The Important First Step When Cooking Canned Collard Greens

A plate of Southern style collard greens
A plate of Southern style collard greens - Brent Hofacker/Shutterstock

Using canned collard greens can be an easy way to cut down on prep and cooking time, while still giving you a deliciously flavorful dish. However, if you do opt to use the canned version, the first thing you should do is drain and rinse your greens. This step serves a few important purposes. First, canned foods in general tend to be on the saltier side, and draining and rinsing your greens can help you eliminate some of this excess sodium and prevent your dish from being too salty. Second, removing some of the excess moisture from your greens allows them to take on more flavors during cooking without tasting watered down.

To properly drain and rinse your collard greens, start by pouring out as much liquid from the can as possible. Then, transfer them into a fine mesh strainer and run cold water over your greens to rinse them off. You don't need to rinse them aggressively -- running the water through the strainer is enough to get the job done. You'll then want to make sure all of the liquid thoroughly drains out of the strainer. Gently push down on the greens to help squeeze out more moisture, just don't push too hard or you can break apart the delicate greens.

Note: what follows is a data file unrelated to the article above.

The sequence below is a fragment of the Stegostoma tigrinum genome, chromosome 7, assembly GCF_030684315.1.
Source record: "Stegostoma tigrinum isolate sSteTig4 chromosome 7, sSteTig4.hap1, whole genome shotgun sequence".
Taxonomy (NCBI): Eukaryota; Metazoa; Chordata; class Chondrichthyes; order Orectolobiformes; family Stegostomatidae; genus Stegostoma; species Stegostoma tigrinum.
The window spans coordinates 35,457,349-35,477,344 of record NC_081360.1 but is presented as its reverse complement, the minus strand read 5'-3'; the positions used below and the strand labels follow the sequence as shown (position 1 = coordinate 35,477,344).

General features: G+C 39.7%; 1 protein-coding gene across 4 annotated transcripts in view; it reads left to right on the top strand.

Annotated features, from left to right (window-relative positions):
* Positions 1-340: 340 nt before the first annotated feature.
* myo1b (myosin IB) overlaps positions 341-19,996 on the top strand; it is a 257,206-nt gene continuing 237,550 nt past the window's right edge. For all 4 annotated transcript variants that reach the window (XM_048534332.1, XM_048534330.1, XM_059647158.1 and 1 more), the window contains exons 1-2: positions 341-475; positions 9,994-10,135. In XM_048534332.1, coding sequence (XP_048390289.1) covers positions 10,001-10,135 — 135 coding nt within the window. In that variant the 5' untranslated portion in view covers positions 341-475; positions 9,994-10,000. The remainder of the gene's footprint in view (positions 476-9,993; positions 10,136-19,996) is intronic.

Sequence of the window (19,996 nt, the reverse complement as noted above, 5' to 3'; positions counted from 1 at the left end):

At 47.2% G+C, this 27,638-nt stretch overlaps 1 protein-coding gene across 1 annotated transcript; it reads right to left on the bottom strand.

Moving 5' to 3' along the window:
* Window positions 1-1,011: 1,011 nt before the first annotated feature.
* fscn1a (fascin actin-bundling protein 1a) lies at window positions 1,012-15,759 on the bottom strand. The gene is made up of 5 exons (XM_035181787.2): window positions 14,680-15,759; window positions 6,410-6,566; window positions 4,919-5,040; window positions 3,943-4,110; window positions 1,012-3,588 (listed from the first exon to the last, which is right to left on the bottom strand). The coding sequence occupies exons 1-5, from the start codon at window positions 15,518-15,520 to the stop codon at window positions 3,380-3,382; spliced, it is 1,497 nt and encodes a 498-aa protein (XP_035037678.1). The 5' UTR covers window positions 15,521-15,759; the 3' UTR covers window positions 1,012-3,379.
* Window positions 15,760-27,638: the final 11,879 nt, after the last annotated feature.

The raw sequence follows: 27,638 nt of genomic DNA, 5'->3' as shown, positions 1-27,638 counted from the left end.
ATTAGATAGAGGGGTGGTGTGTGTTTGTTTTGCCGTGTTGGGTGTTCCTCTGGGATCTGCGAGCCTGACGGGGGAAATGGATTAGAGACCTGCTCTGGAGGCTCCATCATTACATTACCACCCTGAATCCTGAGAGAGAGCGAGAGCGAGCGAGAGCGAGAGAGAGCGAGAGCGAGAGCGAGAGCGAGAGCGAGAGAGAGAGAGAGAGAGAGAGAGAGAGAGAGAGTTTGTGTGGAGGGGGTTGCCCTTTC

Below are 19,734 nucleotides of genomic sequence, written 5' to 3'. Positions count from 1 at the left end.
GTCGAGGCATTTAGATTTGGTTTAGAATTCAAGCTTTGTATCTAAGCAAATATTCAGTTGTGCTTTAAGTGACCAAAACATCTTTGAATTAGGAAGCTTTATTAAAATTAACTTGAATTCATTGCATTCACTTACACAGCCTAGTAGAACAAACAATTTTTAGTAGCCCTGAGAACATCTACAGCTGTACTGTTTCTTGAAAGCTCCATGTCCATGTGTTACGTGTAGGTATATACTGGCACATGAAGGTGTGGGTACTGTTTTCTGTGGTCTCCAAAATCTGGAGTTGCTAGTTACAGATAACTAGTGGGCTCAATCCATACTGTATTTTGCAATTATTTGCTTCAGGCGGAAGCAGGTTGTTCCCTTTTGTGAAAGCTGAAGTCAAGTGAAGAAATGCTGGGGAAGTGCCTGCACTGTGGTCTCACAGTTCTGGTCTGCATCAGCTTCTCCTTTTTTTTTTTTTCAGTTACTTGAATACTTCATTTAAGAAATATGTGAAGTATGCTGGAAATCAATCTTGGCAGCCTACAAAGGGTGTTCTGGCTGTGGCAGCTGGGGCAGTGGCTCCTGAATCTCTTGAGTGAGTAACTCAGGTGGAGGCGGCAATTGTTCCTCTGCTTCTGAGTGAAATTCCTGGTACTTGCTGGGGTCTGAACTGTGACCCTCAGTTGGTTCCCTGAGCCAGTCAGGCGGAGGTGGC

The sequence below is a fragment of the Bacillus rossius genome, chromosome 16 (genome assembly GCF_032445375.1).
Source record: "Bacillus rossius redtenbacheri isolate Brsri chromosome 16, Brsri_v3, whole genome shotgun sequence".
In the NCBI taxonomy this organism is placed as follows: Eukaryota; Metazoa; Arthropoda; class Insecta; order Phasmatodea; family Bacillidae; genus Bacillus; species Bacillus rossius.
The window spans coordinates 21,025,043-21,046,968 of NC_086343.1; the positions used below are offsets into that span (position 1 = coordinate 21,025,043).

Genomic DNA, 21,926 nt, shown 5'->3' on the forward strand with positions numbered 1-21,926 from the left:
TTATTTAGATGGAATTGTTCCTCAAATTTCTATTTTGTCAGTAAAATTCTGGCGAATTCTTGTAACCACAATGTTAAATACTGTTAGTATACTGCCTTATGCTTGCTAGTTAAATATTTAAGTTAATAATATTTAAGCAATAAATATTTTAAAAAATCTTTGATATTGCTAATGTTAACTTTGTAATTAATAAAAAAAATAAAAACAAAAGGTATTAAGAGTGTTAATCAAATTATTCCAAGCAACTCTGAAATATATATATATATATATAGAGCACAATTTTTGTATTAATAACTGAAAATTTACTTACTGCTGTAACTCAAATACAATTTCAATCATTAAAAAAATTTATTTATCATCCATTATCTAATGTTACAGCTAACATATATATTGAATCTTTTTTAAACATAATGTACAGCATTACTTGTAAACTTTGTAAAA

Read more: 20 Popular Canned Soups, Ranked Worst To Best

Other Tips For Working With Canned Collard Greens

Close-up of collard greens with cooked turkey
Close-up of collard greens with cooked turkey - Anthony Jackson/Getty Images

Canned collard greens are already precooked, and oftentimes preseasoned. It's worth tasting the greens before you put them in a pan to see how much additional seasoning they actually need. When shopping, look for unseasoned canned greens if you're picky about the flavors you want to get from your meal. Otherwise, you can treat canned collard greens just like you would your normal greens in terms of the flavors you infuse them with. You also won't have to cook them as long as you'd typically have to -- you're really just reheating the greens rather than actually cooking them.

And when it comes to cooking, you have options. Sauté onions and bacon in your pan before adding the greens to infuse a savory depth of flavor and make for a more satisfying side dish. A splash of vinegar is another common addition, as it gives the dish a slightly sour note that can cut through some of the richness of the other flavors. A dash of brown sugar can bring a salty-sweet element to your collard greens, making for a more addicting flavor profile. Even after properly rinsing and draining your canned greens, they will still have some salty flavor to them. Use a light hand when adding any extra salt and be sure to taste as you go so you don't add too much.

Read the original article on Tasting Table.